Research Database

The only comprehensive database for clinical and medical research papers on the healthy benefits of matcha/green tea.

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The only comprehensive database for clinical and medical research papers on the healthy benefits of matcha/green tea.

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Cognitive Function

Cognitive Function

Matcha consumption leads to much higher intake of green tea phytochemicals compared to regular green tea. Previous research on caffeine, L-theanine, and epigallocatechin gallate (EGCG) repeatedly demonstrated benefits on cognitive performance.

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Heart Health

Heart Health

According to Harvard Medical School, “lowering your risk of cardiovascular disease may be as easy as drinking green tea. Studies suggest this light, aromatic tea may lower LDL cholesterol and triglycerides, which may be responsible for the tea's association with reduced risk of death from heart disease and stroke.”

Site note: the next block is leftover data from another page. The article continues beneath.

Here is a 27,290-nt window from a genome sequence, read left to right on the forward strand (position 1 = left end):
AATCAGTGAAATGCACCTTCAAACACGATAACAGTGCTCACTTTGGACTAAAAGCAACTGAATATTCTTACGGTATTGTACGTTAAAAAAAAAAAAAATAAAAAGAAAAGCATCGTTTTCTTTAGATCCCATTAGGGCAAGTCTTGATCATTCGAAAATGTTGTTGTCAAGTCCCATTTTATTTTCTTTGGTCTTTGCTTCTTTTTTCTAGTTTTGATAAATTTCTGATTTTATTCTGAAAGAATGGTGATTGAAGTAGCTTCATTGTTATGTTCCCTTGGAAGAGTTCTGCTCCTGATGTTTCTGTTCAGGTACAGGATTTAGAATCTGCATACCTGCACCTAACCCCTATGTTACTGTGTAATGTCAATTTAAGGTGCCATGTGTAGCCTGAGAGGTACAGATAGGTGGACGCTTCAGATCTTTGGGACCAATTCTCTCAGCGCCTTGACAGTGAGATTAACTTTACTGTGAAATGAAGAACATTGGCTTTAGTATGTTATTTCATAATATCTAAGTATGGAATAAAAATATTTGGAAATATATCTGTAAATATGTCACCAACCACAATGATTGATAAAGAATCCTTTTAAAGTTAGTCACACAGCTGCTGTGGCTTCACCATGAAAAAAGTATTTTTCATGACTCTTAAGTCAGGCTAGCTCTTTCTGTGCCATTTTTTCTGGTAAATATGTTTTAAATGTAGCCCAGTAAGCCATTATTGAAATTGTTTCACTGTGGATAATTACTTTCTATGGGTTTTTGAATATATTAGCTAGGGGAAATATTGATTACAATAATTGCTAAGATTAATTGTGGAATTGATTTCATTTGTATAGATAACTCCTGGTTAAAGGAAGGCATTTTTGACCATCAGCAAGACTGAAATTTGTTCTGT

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Mental Health

Mental Health

Matcha contains an amino acid called L-theanine, which has been shown to reduce physiological and psychological stresses. L-theanine also improves cognition and mood in a synergistic manner with caffeine, and promotes alpha wave production in the brain

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Cancer Prevention

Cancer Prevention

Matcha/green tea has for many centuries been regarded as an essential part of good health in Japan and China. Many believe it can help reduce the risk of cancer, and a growing body of evidence backs this up.

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Immunity

Immunity

A recent study in the journal Proceedings of the National Academy of Sciences concluded that drinking matcha daily greatly enhanced the overall response of the immune system. The exceedingly high levels of antioxidants in matcha mainly take the form of polyphenols, catechins, and flavonoids, each of which aids the body’s defense in its daily struggles against free radicals that come from the pollution in your air, water and foods.

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Most Recent Research Articles

Cancer prevention by green tea: evidence from epidemiologic studies

Author: Jian-Min Yuan